Much of my angst over failing to conceive another baby has revolved around my desire to give Ethan a sibling. In my mind's eye, from the moment it occurred to me that someday I might be someone's mother, I envisioned being mother to two. When I started writing my first novel (which was never completed) in my late teens, I modeled one of the main characters after my vision of myself in adulthood. She was a suburban mother, to two children. Children she watched play in the back yard from the window over the sink in her kitchen. Even then, as I wrote about her in third person, as a voyeur to the life I hoped to lead one day, I could feel the intense love she felt for both of those children. Fierce love.
These days, I watch Ethan play outside, watching through the sliding porch door, as he pedals his bike around our mini-basketball court, pretending to gas up his Cosy Coupe, crashing his matchbox cars into each other. On his own. And I love him fiercely. And I ache for the companion missing in that backyard with him.
I am an only child. My parents intended to have one child, and they did. My parents went out of their way to make my life full of experiences and rich with friendships. As a little girl, my best friend lived 40 minutes away from me in Lyndeboro, NH, and my parents (or hers) would cart us back and forth to each other's houses almost each and every weekend from the time we were in 2nd grade until we got our own drivers' licenses. When we rented a house at the shore every summer, I was always allowed to bring a friend for the week. In high school, they flew a favorite pen pal up to NH from New Orleans to spend winter vacation with me. They surrendered their living room on countless occasions to a gaggle of giggling teenage girls so that I could be surrounded by friends, if not siblings. And I'm so grateful for that.
But in the day-to-day, I remember feeling lonely. Not all the time. Not desperately. But enough to remember it. Enough to feel my throat close up a little when I watch Ethan wandering around in the back yard, racing against no one, on his scooter. I can't stand the idea of him being lonely. And so I've started becoming obsessive about play dates, and about setting up activities for him. Well, not obsessive--that makes me sound coo-coo, and I'm not (*twitch*twitch*). But I want his life to be filled with giggling and laughter and rambling preschool conversations about rolly-pollies and spaceships. I don't want the word "lonely" to ever be a word he would use to describe his childhood.
We're so fortunate to have next door neighbors who have a little boy about Ethan's age. The possibility of the spontaneous play date is wonderful thing. There is something so homey about playing in the back yard with Ethan and seeing this little boy's blond head pop up over the back fence. He hears Ethan's voice coming from our yard, climbs up his play structure and just starts yelling, "Hey, wanna play?" And of course, Ethan is off like a light, back through our house, out the front door and into the neighbor's yard, almost before I know what's going on. Things like that make me feel better.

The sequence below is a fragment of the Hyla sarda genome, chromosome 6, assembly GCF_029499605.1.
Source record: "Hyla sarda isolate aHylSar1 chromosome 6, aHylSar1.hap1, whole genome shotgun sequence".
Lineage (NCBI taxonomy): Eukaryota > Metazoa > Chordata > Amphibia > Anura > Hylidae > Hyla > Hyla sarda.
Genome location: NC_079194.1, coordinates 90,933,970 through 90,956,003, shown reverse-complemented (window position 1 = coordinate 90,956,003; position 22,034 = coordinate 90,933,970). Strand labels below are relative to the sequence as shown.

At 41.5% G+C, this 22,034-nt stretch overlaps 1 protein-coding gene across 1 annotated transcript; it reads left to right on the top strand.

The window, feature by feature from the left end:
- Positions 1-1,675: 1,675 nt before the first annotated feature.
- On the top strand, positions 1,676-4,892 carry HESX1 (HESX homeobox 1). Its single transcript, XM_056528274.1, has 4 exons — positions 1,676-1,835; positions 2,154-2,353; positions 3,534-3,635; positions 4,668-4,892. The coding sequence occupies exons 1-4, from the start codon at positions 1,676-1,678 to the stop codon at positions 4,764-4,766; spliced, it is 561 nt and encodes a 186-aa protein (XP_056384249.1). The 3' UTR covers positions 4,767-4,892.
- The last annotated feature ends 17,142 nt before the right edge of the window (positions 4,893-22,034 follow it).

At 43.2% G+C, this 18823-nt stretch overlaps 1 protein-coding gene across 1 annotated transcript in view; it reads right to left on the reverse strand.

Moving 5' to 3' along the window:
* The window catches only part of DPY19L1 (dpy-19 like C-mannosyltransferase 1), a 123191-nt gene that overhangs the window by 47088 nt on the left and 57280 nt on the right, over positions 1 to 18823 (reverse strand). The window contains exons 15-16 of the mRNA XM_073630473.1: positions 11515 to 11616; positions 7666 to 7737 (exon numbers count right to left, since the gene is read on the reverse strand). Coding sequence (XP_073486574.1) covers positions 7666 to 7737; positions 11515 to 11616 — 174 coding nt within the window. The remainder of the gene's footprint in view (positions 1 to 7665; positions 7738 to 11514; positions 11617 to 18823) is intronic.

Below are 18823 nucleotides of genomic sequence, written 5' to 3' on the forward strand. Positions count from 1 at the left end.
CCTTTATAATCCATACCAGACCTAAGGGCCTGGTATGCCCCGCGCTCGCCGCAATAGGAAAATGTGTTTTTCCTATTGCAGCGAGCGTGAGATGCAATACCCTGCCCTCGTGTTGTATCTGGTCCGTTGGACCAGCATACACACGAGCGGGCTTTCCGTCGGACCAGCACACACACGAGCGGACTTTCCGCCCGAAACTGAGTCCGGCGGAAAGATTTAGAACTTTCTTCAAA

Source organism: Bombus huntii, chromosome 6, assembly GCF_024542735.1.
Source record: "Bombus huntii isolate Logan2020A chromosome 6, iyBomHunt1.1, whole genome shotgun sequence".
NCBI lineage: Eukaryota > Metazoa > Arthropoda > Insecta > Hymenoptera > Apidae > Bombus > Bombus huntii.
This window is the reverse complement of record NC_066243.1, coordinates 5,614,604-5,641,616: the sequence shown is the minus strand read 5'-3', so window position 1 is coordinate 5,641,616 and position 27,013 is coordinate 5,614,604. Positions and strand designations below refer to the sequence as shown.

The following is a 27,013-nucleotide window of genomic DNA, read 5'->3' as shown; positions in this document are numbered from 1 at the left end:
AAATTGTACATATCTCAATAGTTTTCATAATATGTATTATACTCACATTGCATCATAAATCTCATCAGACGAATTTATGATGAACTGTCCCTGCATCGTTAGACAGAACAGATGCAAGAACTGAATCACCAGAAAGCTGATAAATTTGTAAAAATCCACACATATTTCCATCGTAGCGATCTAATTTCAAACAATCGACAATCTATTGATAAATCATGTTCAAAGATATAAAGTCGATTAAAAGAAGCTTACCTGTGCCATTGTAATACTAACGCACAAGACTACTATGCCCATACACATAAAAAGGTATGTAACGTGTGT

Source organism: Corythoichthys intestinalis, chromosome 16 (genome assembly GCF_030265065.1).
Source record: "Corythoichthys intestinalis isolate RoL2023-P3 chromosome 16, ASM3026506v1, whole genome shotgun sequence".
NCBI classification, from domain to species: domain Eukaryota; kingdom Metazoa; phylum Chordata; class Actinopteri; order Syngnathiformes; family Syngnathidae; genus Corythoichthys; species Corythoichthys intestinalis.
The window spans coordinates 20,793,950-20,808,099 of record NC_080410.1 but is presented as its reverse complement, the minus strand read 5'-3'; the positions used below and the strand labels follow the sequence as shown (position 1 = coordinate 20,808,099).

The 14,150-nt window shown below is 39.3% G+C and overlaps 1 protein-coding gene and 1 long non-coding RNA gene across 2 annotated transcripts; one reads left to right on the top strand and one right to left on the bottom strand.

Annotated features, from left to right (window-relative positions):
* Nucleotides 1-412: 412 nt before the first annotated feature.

We're also lucky that Ethan's got some amazing classmates with fantastic parents. It's almost always possible to find someone to play with, although I am trying to give us a couple days a week without play dates. For awhile I was scheduling them almost every day of the week after school and found that not only were we utterly exhausted, but Ethan was becoming a major pain in the in the general butt region when there wasn't a play date. Demanding a play date, "But you have to make a play date, mommy," or demanding that I step up more in lieu of a play date, "You have to play with me, mommy." There was much hanging on me and clinging to me and barking of demands. So we had a couple of tough, whiney play date-less afternoons, detoxing off the constant stream of playmates. I mean, I want his life to be filled with laughter and companionship, and I want to play with him, too, but I still want him to be able to entertain himself to some extent, right?
I've spent a lot of time considering siblings in the past several months. Never having had one myself, I've always romanticized the idea. Most of my friends growing up had a younger sister or an older brother. My husband has an older sister and for a long time I struggled with their relationship because it was the first time I'd been seriously involved with someone who had a sibling close in age to them. My college boyfriend had a sister I never met once in almost four years of dating him. The boyfriend after college had a much younger brother from his father's second marriage who we only saw on holidays. So when Husband's (then Boyfriend's) sister moved in with us for several months early on in our relationship as she relocated from NYC to DC, I was utterly stumped. And fascinated. It took me a long time to understand their relationship and not feel threatened by it.
I grieve that I won't be able to give Ethan that connection with another human being. Honestly, growing up, I had no idea what I didn't have. I don't recall ever once wishing I had a sister or a brother. As a matter of fact, I recall a lot of times being glad I didn't have to share my bathroom or my allowance or my parents with another kid. I never had to worry about who my parents loved the best or if I was going to make them as proud as a brother or sister would. But now as I brace myself for middle-age, I wish I had that connection to someone.
I hope that Ethan doesn't grow up wishing for something he doesn't have. I hope we're able to fill enough of his days with laughter and experience and friendships that he won't feel the absence of that little brother or sister, that sibling who might have been, in the backyard while he plays alone.